When a taxpayer is unable to pay the full amount they owe to the Internal Revenue Service (IRS), one option to resolve tax liability is to submit an Offer in Compromise (OIC). An OIC allows a taxpayer to settle their tax liabilities for less than the full amount owed to the IRS.
A tax consultant helps an individual or business file an OIC by assessing their financial situation (looking at income, expenses, equities, and assets) and then establishing which of the three types of OICs will be filed:
- DOUBT AS TO LIABILITY OFFER IN COMPROMISE: There is a dispute that the full amount owed is correct.
- DOUBT TO COLLECTABILITY OFFER IN COMPROMISE: There is doubt that the full amount is collectible, assessed by the individual’s assets and income compared to the full amount of tax liability.
- EFFECTIVE TAX ADMINISTRATION OFFER IN COMPROMISE: The taxpayer is capable of payment of the owed taxes, but doing so would cause economic hardship.
The taxpayer then submits the offer in compromise, adapted to their unique situation, making an offer less than the full amount owed. If the offer in compromise is accepted, taxpayers can choose to pay the offer amount as a lump sum, or in monthly payments.
OFFER IN COMPROMISE GIVE A FRESH START
One of our clients is a single mother who had been plagued by IRS debt for over 15 years. She had once been a business owner, but at the time of filing no longer owned the business and was working a W2 job. When she filed her offer in compromise, she owed nearly one million dollars.
She qualified for a Doubt to Collectability Offer In Compromise based on her income and expenses. She didn’t have any equity in her assets, she had no disposable income, and the IRS accepted the offer, giving this woman a fresh start.
AN OFFER IN COMPROMISE IS NOT FOR EVERYONE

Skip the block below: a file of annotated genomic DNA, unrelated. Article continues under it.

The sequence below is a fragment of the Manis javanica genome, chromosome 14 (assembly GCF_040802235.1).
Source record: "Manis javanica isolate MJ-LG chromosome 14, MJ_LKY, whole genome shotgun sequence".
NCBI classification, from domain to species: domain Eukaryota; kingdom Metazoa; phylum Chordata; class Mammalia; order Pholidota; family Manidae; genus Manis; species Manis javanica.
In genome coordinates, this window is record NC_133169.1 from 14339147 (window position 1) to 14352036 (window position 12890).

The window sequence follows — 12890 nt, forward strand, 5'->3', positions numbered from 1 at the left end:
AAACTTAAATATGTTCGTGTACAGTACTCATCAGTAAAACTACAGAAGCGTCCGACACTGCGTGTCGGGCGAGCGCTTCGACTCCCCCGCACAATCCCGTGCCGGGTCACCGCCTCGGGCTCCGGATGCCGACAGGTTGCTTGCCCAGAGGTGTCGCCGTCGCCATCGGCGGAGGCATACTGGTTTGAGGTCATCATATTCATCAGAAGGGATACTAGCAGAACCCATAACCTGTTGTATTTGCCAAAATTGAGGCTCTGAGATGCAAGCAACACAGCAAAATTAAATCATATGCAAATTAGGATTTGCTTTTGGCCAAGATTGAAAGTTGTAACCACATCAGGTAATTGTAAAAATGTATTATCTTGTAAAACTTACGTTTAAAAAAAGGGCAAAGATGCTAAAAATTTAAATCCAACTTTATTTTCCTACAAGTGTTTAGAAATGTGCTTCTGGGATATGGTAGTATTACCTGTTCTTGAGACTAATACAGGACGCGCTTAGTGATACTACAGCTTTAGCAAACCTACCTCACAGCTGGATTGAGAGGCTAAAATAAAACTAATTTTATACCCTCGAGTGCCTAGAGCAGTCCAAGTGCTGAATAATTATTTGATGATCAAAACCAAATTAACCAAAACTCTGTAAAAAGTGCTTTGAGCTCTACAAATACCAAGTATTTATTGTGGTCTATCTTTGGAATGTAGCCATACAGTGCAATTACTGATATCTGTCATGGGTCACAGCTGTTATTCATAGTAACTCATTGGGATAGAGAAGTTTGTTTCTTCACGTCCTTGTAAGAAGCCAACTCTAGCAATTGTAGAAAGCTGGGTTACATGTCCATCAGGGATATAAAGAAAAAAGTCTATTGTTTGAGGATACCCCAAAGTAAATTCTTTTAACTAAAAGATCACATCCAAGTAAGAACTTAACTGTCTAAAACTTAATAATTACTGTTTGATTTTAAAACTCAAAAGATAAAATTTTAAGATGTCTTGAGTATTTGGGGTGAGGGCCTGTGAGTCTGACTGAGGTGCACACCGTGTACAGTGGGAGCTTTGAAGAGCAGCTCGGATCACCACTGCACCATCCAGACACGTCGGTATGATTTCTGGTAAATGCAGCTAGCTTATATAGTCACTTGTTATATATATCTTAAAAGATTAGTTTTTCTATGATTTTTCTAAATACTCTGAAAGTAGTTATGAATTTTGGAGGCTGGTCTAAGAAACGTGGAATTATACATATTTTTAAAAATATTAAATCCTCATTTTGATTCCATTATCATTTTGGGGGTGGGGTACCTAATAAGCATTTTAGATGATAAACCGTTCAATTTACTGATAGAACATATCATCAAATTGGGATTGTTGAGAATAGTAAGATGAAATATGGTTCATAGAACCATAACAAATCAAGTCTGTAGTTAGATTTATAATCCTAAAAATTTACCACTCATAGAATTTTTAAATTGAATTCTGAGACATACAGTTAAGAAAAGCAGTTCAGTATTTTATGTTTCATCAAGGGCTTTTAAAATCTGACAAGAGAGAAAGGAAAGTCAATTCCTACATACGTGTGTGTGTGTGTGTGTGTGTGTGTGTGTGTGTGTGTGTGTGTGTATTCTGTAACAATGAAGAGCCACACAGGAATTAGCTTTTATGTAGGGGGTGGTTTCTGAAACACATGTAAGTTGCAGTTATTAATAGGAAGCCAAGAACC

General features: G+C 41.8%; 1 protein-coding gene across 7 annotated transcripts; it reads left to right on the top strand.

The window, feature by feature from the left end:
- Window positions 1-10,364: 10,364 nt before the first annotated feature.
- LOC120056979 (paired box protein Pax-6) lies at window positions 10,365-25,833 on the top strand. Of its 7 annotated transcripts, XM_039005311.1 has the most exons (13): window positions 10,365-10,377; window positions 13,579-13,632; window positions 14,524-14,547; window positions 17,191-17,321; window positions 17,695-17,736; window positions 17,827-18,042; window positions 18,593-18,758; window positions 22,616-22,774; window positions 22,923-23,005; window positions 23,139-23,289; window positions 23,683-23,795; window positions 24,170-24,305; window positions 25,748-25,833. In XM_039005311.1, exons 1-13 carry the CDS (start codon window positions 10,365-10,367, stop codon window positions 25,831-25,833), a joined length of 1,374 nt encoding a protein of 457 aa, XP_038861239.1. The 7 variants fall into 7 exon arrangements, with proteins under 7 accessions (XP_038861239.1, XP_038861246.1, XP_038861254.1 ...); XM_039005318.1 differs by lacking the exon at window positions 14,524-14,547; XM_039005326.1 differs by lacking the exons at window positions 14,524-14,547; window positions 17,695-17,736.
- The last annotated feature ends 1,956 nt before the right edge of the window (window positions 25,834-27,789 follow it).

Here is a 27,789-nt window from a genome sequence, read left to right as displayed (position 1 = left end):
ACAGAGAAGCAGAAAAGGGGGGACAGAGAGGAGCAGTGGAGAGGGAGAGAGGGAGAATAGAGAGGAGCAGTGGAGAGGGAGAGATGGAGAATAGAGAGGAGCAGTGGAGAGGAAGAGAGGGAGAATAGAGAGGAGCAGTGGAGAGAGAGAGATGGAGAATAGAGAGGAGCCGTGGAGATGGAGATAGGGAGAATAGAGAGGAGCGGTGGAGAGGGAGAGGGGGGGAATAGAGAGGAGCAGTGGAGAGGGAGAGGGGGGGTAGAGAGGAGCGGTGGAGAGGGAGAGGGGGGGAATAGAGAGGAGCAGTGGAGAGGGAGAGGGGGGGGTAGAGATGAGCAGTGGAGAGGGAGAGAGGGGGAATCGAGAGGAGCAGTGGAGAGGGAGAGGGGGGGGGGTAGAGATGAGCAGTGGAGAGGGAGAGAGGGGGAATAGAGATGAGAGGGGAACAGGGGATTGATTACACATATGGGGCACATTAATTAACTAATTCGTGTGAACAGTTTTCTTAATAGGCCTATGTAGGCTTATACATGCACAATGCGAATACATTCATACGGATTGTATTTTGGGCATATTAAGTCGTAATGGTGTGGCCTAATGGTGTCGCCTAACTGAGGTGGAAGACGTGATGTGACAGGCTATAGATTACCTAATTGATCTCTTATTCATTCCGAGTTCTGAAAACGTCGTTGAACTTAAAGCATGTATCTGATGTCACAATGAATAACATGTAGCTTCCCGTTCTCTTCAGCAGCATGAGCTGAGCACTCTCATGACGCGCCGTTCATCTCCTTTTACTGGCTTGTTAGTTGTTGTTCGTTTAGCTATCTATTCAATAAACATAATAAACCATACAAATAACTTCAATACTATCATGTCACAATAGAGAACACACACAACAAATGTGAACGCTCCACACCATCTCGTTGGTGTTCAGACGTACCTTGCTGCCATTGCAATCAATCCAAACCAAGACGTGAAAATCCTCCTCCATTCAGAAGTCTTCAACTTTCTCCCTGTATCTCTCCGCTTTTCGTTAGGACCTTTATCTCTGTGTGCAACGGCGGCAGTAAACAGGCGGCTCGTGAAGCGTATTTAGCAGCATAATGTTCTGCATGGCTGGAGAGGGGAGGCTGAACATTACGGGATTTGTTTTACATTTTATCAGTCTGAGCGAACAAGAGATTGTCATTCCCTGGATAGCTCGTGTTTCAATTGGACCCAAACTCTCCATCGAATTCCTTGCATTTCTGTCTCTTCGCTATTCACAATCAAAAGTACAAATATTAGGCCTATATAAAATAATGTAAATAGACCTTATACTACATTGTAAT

Another recent client owed $200,000 after not filing his tax returns in several years; however he was due to receive a $1 million inheritance in a month.
The first tax consultant he called told him that as long as he filed before the inheritance hit his bank account, he could file an offer in compromise. This ultimately was incorrect, and the firm was feeding him false information.
He called Levy & Associates next, and within a five-minute call, we knew he would not qualify for an offer in compromise. However, with our model based on linking a strategy to each case, we were able to find an alternate solution for his tax debt. In this case, we found the best solution instead of telling the potential client what he wanted to hear.
NO TWO SITUATIONS ARE THE SAME
An offer in compromise is not a turnkey solution – a thorough analysis of one’s income, expenses, assets, and equity is required to determine if they are eligible to pay less than the full amount owed to the IRS, and to determine which of the three types of OICs is suited for their situation. If an offer in compromise is accepted, the terms of payment will vary depending on the situation. In the long-term, an offer in compromise is an effective solution to managing and paying off tax debt.